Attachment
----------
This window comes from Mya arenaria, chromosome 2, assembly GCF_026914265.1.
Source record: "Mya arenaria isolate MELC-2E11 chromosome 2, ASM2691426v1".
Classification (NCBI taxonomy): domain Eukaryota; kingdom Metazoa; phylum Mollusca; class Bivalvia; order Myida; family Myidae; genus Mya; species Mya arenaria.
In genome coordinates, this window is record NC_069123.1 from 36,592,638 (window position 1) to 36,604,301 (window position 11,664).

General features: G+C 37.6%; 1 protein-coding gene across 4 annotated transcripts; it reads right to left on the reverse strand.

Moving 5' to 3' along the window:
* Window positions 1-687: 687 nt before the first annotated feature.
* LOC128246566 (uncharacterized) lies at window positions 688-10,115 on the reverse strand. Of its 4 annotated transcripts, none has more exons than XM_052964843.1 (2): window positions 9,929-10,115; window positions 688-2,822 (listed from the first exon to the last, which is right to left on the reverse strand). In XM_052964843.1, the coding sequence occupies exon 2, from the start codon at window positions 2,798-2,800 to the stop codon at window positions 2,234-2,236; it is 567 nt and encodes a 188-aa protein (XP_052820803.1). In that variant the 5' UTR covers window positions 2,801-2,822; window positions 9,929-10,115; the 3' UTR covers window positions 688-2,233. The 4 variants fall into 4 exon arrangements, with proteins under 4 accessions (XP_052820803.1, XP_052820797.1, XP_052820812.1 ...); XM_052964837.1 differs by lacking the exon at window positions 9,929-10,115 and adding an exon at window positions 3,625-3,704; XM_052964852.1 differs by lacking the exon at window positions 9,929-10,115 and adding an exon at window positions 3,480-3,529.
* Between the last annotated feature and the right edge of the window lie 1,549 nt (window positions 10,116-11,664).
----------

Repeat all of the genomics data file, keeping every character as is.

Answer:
This window comes from Mya arenaria, chromosome 2, assembly GCF_026914265.1.
Source record: "Mya arenaria isolate MELC-2E11 chromosome 2, ASM2691426v1".
Classification (NCBI taxonomy): domain Eukaryota; kingdom Metazoa; phylum Mollusca; class Bivalvia; order Myida; family Myidae; genus Mya; species Mya arenaria.
In genome coordinates, this window is record NC_069123.1 from 36,592,638 (window position 1) to 36,604,301 (window position 11,664).

General features: G+C 37.6%; 1 protein-coding gene across 4 annotated transcripts; it reads right to left on the reverse strand.

Moving 5' to 3' along the window:
* Window positions 1-687: 687 nt before the first annotated feature.
* LOC128246566 (uncharacterized) lies at window positions 688-10,115 on the reverse strand. Of its 4 annotated transcripts, none has more exons than XM_052964843.1 (2): window positions 9,929-10,115; window positions 688-2,822 (listed from the first exon to the last, which is right to left on the reverse strand). In XM_052964843.1, the coding sequence occupies exon 2, from the start codon at window positions 2,798-2,800 to the stop codon at window positions 2,234-2,236; it is 567 nt and encodes a 188-aa protein (XP_052820803.1). In that variant the 5' UTR covers window positions 2,801-2,822; window positions 9,929-10,115; the 3' UTR covers window positions 688-2,233. The 4 variants fall into 4 exon arrangements, with proteins under 4 accessions (XP_052820803.1, XP_052820797.1, XP_052820812.1 ...); XM_052964837.1 differs by lacking the exon at window positions 9,929-10,115 and adding an exon at window positions 3,625-3,704; XM_052964852.1 differs by lacking the exon at window positions 9,929-10,115 and adding an exon at window positions 3,480-3,529.
* Between the last annotated feature and the right edge of the window lie 1,549 nt (window positions 10,116-11,664).